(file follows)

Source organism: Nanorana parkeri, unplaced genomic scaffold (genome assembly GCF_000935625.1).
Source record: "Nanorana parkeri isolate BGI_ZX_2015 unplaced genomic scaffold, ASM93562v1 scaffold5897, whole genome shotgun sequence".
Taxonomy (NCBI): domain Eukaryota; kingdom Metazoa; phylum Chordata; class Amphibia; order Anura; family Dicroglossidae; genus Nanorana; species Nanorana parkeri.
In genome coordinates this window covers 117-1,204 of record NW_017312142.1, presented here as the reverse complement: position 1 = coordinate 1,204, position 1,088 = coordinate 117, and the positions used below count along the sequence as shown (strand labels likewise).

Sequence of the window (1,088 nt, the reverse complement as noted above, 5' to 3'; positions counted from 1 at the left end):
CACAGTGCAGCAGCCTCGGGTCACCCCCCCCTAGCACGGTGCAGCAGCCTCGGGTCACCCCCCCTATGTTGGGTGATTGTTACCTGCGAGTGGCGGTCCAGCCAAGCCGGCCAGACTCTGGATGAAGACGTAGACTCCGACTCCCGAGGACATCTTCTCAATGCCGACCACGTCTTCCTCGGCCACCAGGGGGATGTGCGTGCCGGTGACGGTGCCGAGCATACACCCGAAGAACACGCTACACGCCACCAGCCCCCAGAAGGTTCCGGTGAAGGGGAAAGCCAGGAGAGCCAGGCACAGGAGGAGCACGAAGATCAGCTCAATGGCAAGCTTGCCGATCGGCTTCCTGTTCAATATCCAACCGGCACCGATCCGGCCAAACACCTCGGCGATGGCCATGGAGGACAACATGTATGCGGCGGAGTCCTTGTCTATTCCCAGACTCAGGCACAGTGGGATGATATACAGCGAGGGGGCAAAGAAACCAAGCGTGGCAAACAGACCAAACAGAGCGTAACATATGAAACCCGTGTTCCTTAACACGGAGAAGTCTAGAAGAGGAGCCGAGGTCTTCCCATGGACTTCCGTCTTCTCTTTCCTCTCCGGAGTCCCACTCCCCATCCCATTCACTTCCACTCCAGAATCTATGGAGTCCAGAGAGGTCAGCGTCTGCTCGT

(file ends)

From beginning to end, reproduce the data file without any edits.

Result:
Source organism: Nanorana parkeri, unplaced genomic scaffold (genome assembly GCF_000935625.1).
Source record: "Nanorana parkeri isolate BGI_ZX_2015 unplaced genomic scaffold, ASM93562v1 scaffold5897, whole genome shotgun sequence".
Taxonomy (NCBI): domain Eukaryota; kingdom Metazoa; phylum Chordata; class Amphibia; order Anura; family Dicroglossidae; genus Nanorana; species Nanorana parkeri.
In genome coordinates this window covers 117-1,204 of record NW_017312142.1, presented here as the reverse complement: position 1 = coordinate 1,204, position 1,088 = coordinate 117, and the positions used below count along the sequence as shown (strand labels likewise).

Sequence of the window (1,088 nt, the reverse complement as noted above, 5' to 3'; positions counted from 1 at the left end):
CACAGTGCAGCAGCCTCGGGTCACCCCCCCCTAGCACGGTGCAGCAGCCTCGGGTCACCCCCCCTATGTTGGGTGATTGTTACCTGCGAGTGGCGGTCCAGCCAAGCCGGCCAGACTCTGGATGAAGACGTAGACTCCGACTCCCGAGGACATCTTCTCAATGCCGACCACGTCTTCCTCGGCCACCAGGGGGATGTGCGTGCCGGTGACGGTGCCGAGCATACACCCGAAGAACACGCTACACGCCACCAGCCCCCAGAAGGTTCCGGTGAAGGGGAAAGCCAGGAGAGCCAGGCACAGGAGGAGCACGAAGATCAGCTCAATGGCAAGCTTGCCGATCGGCTTCCTGTTCAATATCCAACCGGCACCGATCCGGCCAAACACCTCGGCGATGGCCATGGAGGACAACATGTATGCGGCGGAGTCCTTGTCTATTCCCAGACTCAGGCACAGTGGGATGATATACAGCGAGGGGGCAAAGAAACCAAGCGTGGCAAACAGACCAAACAGAGCGTAACATATGAAACCCGTGTTCCTTAACACGGAGAAGTCTAGAAGAGGAGCCGAGGTCTTCCCATGGACTTCCGTCTTCTCTTTCCTCTCCGGAGTCCCACTCCCCATCCCATTCACTTCCACTCCAGAATCTATGGAGTCCAGAGAGGTCAGCGTCTGCTCGT